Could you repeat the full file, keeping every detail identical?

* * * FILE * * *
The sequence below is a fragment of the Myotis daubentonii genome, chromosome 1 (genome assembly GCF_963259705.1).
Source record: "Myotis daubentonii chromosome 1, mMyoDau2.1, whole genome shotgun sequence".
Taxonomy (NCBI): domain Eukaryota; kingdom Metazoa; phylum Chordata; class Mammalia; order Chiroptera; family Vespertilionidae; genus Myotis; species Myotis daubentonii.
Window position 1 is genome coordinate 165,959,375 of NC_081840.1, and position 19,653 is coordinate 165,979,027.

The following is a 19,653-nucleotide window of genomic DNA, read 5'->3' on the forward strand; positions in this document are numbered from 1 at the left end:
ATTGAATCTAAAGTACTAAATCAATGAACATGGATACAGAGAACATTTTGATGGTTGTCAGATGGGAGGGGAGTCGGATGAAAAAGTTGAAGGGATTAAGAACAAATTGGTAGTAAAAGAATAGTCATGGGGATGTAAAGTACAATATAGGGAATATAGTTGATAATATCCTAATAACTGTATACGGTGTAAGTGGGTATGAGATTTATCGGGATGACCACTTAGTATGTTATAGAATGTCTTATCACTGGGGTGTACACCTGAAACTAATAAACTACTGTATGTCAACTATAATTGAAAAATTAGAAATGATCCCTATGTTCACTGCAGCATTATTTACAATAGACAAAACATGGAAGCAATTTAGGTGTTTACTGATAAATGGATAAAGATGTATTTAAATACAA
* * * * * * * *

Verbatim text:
The sequence below is a fragment of the Myotis daubentonii genome, chromosome 1 (genome assembly GCF_963259705.1).
Source record: "Myotis daubentonii chromosome 1, mMyoDau2.1, whole genome shotgun sequence".
Taxonomy (NCBI): domain Eukaryota; kingdom Metazoa; phylum Chordata; class Mammalia; order Chiroptera; family Vespertilionidae; genus Myotis; species Myotis daubentonii.
Window position 1 is genome coordinate 165,959,375 of NC_081840.1, and position 19,653 is coordinate 165,979,027.

The following is a 19,653-nucleotide window of genomic DNA, read 5'->3' on the forward strand; positions in this document are numbered from 1 at the left end:
ATTGAATCTAAAGTACTAAATCAATGAACATGGATACAGAGAACATTTTGATGGTTGTCAGATGGGAGGGGAGTCGGATGAAAAAGTTGAAGGGATTAAGAACAAATTGGTAGTAAAAGAATAGTCATGGGGATGTAAAGTACAATATAGGGAATATAGTTGATAATATCCTAATAACTGTATACGGTGTAAGTGGGTATGAGATTTATCGGGATGACCACTTAGTATGTTATAGAATGTCTTATCACTGGGGTGTACACCTGAAACTAATAAACTACTGTATGTCAACTATAATTGAAAAATTAGAAATGATCCCTATGTTCACTGCAGCATTATTTACAATAGACAAAACATGGAAGCAATTTAGGTGTTTACTGATAAATGGATAAAGATGTATTTAAATACAA